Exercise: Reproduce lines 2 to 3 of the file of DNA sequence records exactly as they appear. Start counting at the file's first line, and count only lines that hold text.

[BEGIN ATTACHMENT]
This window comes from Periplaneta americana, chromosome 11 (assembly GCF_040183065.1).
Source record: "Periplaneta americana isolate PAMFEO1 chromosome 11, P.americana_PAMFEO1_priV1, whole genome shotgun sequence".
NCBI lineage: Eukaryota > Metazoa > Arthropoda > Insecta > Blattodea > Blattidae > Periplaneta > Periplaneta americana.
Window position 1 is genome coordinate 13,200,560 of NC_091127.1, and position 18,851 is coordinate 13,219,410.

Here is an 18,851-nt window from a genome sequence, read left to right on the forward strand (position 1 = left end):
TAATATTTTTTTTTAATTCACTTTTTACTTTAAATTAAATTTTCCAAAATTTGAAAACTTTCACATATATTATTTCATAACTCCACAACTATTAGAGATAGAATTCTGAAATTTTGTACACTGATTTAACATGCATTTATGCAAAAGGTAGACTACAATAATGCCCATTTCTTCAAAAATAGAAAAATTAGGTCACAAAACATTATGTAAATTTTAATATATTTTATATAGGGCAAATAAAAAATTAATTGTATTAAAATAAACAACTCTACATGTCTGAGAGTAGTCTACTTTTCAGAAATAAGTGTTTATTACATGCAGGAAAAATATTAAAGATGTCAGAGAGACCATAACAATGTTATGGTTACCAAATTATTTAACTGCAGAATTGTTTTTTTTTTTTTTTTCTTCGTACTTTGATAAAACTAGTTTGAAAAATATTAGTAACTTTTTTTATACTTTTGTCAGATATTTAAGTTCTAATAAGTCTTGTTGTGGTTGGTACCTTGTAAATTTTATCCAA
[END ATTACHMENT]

Source record: "Periplaneta americana isolate PAMFEO1 chromosome 11, P.americana_PAMFEO1_priV1, whole genome shotgun sequence".
NCBI lineage: Eukaryota > Metazoa > Arthropoda > Insecta > Blattodea > Blattidae > Periplaneta > Periplaneta americana.